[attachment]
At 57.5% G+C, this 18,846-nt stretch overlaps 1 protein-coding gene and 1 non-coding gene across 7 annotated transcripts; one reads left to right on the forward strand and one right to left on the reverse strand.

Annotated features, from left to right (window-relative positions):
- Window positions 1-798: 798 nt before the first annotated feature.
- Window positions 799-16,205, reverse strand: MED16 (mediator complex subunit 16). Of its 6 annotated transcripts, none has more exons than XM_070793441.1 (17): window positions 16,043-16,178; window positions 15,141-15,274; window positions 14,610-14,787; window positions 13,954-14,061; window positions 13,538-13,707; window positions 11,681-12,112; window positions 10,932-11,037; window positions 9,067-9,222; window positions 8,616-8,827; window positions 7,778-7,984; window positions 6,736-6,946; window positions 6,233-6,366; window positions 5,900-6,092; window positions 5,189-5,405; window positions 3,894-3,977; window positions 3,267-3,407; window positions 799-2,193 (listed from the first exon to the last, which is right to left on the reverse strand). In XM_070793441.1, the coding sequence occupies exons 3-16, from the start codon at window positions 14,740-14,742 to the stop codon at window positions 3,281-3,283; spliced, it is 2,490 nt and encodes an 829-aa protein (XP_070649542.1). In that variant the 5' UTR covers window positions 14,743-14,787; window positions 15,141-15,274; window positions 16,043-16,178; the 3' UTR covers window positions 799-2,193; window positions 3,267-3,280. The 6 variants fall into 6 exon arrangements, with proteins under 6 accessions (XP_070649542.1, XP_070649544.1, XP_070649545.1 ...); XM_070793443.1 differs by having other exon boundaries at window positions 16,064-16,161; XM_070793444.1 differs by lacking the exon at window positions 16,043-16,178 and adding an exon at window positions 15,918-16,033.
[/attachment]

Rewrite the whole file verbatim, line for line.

At 57.5% G+C, this 18,846-nt stretch overlaps 1 protein-coding gene and 1 non-coding gene across 7 annotated transcripts; one reads left to right on the forward strand and one right to left on the reverse strand.

Annotated features, from left to right (window-relative positions):
- Window positions 1-798: 798 nt before the first annotated feature.
- Window positions 799-16,205, reverse strand: MED16 (mediator complex subunit 16). Of its 6 annotated transcripts, none has more exons than XM_070793441.1 (17): window positions 16,043-16,178; window positions 15,141-15,274; window positions 14,610-14,787; window positions 13,954-14,061; window positions 13,538-13,707; window positions 11,681-12,112; window positions 10,932-11,037; window positions 9,067-9,222; window positions 8,616-8,827; window positions 7,778-7,984; window positions 6,736-6,946; window positions 6,233-6,366; window positions 5,900-6,092; window positions 5,189-5,405; window positions 3,894-3,977; window positions 3,267-3,407; window positions 799-2,193 (listed from the first exon to the last, which is right to left on the reverse strand). In XM_070793441.1, the coding sequence occupies exons 3-16, from the start codon at window positions 14,740-14,742 to the stop codon at window positions 3,281-3,283; spliced, it is 2,490 nt and encodes an 829-aa protein (XP_070649542.1). In that variant the 5' UTR covers window positions 14,743-14,787; window positions 15,141-15,274; window positions 16,043-16,178; the 3' UTR covers window positions 799-2,193; window positions 3,267-3,280. The 6 variants fall into 6 exon arrangements, with proteins under 6 accessions (XP_070649542.1, XP_070649544.1, XP_070649545.1 ...); XM_070793443.1 differs by having other exon boundaries at window positions 16,064-16,161; XM_070793444.1 differs by lacking the exon at window positions 16,043-16,178 and adding an exon at window positions 15,918-16,033.